...well maybe less of a question and more of a request for information.
I know how important proper saddle flocking is, but I can't seem to get a friend of mine to understand this. He has an old Pessoa dressage saddle with HORRID flocking. I mean, I don't know how it got to be this way, but the thing is maybe 65% full of flocking at this point. It's extremely soft to the touch; there is nothing firm about this saddle. IMO, this saddle has no business touching a horse's back until it's reflocked.
My friend is using this saddle on a TB at least 4 days a week.... full workout of w/t/c and some jump training. I can only imagine the damage that the saddle is doing to this poor boy's back! I've told both him and the horse's owner of my opinion of the saddle, but they just kind of nod and continue what they are doing...
I did some Google-ing to try and find some credible articles to help me make my case (and save this horse's back!!!), but haven't have much luck. Can anyone please point me in the direction of some good sources that I can present to him??
Good flocking is long fiber strands of sheep wool. Cheaper saddles use memory foam which deteriorates and real cheap saddles use what I call mouse nesting, like a very short strand dried grass or straw which packs hard. I doubt that the Passier is causing the horse any back problems as it is a high quality saddle. If it were a horse will often kink it's back as the rider settles in the saddle or drops it's hindquarters when first walking off.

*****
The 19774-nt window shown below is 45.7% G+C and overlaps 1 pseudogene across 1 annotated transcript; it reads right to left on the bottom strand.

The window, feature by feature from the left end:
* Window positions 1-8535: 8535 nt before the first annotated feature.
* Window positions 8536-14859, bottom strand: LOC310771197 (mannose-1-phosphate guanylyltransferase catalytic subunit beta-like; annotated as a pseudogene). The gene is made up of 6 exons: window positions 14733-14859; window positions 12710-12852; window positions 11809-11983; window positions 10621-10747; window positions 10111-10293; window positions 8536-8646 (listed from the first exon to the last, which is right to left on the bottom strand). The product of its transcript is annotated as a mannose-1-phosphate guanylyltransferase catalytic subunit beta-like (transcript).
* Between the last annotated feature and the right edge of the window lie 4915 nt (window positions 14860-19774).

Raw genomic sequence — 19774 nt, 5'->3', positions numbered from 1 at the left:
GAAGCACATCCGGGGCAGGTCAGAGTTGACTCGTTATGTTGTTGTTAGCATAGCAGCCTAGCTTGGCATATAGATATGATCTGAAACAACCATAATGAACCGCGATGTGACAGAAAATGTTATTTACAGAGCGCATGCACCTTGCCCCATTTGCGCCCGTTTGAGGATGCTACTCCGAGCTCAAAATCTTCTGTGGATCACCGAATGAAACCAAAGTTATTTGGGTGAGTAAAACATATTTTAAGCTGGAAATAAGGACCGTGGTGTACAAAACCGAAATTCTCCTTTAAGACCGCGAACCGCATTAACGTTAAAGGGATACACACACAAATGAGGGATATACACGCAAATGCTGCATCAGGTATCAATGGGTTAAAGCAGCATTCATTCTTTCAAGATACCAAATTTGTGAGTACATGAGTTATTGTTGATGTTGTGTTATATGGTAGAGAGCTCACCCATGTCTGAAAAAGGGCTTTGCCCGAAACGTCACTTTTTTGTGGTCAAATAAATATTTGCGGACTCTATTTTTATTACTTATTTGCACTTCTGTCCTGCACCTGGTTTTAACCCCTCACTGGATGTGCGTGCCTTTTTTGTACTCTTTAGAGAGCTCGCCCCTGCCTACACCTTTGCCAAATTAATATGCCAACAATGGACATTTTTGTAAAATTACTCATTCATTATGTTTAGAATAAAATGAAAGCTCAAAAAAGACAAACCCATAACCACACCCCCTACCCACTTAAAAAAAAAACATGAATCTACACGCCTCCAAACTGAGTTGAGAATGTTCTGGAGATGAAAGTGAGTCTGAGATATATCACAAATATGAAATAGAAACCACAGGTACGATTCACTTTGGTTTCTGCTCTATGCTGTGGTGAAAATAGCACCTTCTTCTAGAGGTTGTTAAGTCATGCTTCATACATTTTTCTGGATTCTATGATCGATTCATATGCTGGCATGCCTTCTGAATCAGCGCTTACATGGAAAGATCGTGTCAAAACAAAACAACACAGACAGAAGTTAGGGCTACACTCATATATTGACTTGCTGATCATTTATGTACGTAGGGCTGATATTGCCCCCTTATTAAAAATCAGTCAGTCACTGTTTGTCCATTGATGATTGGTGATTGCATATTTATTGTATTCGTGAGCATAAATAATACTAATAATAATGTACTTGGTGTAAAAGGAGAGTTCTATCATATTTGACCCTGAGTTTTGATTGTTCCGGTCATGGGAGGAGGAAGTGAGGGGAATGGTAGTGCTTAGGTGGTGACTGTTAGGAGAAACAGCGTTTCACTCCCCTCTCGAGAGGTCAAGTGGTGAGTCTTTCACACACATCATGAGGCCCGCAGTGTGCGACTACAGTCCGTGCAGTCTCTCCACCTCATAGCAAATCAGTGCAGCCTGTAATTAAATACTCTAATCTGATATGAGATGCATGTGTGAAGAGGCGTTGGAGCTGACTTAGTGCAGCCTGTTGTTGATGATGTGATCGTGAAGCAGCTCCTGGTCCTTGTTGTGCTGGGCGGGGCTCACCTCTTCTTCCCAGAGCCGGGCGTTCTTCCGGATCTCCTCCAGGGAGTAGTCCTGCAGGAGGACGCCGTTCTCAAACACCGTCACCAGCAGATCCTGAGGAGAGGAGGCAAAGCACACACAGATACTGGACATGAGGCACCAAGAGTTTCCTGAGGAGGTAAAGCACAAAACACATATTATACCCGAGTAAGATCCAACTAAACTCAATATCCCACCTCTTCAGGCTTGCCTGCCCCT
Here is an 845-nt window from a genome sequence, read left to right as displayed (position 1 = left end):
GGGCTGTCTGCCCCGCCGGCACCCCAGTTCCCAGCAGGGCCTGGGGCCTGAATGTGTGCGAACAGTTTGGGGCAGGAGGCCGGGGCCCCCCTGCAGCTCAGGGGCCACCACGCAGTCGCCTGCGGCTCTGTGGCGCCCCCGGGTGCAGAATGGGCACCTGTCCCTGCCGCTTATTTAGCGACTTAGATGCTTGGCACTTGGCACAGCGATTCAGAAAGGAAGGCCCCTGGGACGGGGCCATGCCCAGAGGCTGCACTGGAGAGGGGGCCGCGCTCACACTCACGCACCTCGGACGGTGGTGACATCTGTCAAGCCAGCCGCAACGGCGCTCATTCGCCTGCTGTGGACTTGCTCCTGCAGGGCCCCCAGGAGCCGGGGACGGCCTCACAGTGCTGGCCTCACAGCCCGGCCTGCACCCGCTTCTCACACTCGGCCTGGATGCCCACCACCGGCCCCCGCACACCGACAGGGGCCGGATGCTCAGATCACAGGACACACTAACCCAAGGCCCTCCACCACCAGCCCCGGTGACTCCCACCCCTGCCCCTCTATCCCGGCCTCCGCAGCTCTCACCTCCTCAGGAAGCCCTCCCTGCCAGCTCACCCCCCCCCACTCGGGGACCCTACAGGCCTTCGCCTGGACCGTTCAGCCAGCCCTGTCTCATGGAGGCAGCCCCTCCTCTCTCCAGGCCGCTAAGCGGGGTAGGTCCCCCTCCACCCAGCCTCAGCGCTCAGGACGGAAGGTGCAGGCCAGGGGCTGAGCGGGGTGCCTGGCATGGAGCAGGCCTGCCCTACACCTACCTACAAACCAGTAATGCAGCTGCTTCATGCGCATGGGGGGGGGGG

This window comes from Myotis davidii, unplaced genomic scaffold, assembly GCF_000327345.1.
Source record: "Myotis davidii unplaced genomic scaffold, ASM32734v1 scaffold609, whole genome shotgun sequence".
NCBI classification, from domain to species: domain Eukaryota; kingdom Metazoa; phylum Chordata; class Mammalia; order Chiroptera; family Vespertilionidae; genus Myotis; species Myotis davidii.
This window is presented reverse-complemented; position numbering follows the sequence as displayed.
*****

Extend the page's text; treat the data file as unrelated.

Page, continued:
If the horse is working 4 days a week without showing any signs of pain or discomfort, the saddle is probably fine. Its a decent quality saddle and while it sounds like it could use a reflocking, if it fits well otherwise and is more or less broken in to the shape of the horse's back, it's probably okay.
Personally, I'd leave your friend alone on the topic. It doesn't sound like he's interested in your opinion on his tack and being nagged by someone probably isn't increasing his desire to replace his saddle.
|All times are GMT -4. The time now is 08:14 AM.|
Powered by vBulletin® Version 3.8.8
Copyright ©2000 - 2017, vBulletin Solutions, Inc.
vBulletin Security provided by vBSecurity v2.2.2 (Pro) - vBulletin Mods & Addons Copyright © 2017 DragonByte Technologies Ltd.
User Alert System provided by Advanced User Tagging (Pro) - vBulletin Mods & Addons Copyright © 2017 DragonByte Technologies Ltd.